On common way of replacing missing teeth is through the use of a fixed bridge. Here is an explication, as well as the pluses and negatives.
A bridge, by definition, joins one fixed point, over a gap, to another fixed point. In the matter of teeth, if you are missing one or more teeth the dentist can make a prosthetic of crowns to fill in the missing gap. To fill in the gap, the crown is called a pontic. The anchoring teeth also must be included in the prosthetic by crowns over them. So to replace one missing tooth, it would take a bridge of 3 units, or crowns. It is possible to replace two missing teeth that are next to each other with a 4 unit bridge, or if there is a toot, gap, tooth, gap, and a tooth, those two teeth could be replaced with a 5 unit bridge, if the anchor teeth are healthy, and not suffering bone loss. Only your dentist can give you the options, as a result of examination and x-rays.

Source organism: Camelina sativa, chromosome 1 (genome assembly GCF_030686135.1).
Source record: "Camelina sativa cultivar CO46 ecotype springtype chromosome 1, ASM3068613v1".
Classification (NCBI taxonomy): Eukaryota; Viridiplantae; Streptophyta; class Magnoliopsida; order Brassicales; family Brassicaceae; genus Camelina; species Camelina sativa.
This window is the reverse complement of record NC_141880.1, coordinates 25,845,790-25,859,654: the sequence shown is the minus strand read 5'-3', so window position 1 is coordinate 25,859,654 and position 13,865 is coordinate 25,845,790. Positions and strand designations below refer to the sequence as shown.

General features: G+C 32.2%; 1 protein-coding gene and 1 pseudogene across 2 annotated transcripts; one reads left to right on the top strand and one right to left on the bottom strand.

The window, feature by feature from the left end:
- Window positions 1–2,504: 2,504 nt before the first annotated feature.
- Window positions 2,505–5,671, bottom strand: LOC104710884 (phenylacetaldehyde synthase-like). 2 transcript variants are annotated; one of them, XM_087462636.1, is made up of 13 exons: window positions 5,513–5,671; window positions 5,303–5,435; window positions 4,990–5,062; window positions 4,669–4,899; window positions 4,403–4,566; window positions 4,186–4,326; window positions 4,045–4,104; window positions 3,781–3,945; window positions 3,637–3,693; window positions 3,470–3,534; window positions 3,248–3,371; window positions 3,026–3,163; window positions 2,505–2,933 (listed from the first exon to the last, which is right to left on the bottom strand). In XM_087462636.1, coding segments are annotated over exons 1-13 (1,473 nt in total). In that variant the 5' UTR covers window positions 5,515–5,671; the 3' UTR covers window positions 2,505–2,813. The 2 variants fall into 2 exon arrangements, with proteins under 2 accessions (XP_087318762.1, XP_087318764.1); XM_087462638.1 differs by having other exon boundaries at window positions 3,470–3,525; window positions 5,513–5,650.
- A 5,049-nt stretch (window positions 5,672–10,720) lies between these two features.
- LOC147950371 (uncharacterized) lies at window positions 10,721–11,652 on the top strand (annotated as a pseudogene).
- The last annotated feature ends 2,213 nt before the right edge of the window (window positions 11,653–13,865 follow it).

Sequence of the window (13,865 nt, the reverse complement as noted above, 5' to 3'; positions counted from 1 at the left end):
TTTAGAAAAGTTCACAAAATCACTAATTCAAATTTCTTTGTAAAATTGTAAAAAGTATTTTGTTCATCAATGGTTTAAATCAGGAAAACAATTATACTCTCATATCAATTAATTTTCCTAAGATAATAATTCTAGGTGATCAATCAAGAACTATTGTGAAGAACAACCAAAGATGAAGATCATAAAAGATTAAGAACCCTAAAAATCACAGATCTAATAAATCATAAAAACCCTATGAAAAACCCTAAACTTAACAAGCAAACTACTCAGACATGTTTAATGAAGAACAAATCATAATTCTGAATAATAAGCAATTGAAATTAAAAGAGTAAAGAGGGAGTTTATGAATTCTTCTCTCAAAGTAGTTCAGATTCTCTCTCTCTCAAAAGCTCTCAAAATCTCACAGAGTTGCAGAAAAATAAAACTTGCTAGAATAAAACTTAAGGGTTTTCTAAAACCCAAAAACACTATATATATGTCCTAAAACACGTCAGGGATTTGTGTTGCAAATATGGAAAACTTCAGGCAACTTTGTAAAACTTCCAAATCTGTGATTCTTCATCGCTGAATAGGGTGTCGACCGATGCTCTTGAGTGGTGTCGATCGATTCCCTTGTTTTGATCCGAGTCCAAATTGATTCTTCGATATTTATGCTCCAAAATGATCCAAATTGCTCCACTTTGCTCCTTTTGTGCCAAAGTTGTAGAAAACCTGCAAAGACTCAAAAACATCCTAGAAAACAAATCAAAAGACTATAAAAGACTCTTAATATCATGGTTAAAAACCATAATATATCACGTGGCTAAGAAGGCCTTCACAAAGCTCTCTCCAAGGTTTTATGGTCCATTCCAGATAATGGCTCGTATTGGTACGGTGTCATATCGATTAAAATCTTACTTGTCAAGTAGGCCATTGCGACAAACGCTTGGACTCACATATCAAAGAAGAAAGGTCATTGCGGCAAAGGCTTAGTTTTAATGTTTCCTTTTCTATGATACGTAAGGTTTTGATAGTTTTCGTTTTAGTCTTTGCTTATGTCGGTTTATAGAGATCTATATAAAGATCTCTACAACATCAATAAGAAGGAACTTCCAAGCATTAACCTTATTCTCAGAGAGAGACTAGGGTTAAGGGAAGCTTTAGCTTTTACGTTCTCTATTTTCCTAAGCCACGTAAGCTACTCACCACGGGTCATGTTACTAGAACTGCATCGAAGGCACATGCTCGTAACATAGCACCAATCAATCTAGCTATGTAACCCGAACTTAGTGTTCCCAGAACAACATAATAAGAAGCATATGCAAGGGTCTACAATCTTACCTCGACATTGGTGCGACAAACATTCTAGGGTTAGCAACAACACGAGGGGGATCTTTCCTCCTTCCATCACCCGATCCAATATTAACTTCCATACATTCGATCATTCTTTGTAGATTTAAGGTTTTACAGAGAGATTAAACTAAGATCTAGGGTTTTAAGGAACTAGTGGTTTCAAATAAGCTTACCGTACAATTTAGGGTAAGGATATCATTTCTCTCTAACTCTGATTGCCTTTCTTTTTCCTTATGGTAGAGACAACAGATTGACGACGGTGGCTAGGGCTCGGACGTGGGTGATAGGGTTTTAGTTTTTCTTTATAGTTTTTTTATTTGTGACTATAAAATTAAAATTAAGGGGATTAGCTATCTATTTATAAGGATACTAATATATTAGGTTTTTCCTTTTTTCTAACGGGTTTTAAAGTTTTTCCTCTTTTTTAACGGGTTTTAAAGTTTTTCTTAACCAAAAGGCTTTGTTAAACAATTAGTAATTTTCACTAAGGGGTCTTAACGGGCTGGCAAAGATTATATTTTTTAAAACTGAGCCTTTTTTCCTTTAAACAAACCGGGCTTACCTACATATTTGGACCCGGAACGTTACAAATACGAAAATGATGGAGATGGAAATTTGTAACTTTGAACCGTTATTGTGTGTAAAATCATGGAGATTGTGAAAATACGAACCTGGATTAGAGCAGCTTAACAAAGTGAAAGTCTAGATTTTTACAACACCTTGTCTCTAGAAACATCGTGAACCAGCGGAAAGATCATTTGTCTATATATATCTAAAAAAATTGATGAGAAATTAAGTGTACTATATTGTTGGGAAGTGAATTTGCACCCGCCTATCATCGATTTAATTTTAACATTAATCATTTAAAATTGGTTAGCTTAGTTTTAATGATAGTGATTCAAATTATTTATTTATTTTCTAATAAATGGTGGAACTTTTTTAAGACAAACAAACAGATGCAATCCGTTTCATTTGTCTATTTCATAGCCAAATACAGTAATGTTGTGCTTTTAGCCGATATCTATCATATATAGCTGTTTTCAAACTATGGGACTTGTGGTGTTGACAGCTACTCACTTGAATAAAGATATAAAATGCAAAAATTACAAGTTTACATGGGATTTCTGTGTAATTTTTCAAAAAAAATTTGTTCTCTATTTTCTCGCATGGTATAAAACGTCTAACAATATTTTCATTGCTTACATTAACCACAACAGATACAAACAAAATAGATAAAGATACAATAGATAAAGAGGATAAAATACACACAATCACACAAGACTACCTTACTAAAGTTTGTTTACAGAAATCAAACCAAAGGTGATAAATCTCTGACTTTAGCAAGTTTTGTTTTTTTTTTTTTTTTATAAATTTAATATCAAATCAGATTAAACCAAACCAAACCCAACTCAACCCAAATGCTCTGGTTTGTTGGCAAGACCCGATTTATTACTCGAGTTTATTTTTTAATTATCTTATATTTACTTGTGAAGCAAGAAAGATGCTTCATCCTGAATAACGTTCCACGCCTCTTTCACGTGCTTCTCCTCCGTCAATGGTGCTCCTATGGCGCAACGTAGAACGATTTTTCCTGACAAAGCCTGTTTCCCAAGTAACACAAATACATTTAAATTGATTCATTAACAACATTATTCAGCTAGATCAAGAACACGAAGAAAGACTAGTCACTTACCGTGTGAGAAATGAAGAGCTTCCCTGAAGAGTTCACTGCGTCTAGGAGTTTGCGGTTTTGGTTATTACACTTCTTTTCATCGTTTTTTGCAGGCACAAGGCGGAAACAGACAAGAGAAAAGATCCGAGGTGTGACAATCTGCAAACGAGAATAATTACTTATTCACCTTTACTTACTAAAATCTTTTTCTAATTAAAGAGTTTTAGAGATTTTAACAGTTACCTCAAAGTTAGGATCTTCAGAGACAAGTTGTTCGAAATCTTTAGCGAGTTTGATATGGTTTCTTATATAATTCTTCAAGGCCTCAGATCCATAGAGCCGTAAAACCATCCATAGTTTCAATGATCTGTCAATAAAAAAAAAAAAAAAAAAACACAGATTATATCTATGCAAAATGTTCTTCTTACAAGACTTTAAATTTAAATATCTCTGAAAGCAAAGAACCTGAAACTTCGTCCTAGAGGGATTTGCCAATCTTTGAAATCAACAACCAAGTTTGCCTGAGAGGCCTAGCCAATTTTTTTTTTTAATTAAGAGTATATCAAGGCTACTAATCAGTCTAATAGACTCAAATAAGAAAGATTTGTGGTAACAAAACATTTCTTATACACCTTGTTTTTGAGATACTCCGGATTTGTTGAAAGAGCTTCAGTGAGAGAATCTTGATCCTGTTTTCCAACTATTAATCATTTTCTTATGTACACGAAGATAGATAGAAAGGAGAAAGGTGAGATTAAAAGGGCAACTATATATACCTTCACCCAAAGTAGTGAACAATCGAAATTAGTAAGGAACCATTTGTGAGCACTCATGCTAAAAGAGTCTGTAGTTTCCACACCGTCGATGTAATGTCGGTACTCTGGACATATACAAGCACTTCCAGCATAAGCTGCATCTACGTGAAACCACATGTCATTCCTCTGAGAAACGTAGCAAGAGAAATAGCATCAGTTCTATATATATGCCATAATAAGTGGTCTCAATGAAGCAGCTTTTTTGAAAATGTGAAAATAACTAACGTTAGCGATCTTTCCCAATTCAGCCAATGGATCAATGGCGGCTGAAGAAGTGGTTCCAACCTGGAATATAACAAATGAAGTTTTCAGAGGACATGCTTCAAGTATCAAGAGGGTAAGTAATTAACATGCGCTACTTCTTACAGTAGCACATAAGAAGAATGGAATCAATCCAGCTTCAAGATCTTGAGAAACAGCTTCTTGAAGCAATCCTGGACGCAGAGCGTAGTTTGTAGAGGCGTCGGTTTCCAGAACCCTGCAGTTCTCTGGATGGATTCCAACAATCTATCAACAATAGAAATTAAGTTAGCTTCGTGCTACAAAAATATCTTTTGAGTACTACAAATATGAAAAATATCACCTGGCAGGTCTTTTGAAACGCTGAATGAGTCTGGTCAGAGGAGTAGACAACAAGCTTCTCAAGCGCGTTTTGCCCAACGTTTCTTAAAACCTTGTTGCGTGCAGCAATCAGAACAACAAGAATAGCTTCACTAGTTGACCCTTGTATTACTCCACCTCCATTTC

The materials that can be used for dental bridges is limited to PFM or zirconia. Usually all porcelain is too fragile to use to make a bridge. If a patient has limitations with funds, a lesser expensive option is a removable bridge, also called a partial denture.
The cost of a 3-unit bridge made with PFM would be 325 per unit or $975. With Zirconia, the cost would be 495 x 3 = $1485. If the abutment teeth are healthy and don’t need crowns, it may be recommended that the tooth be replaced with an individual dental implant.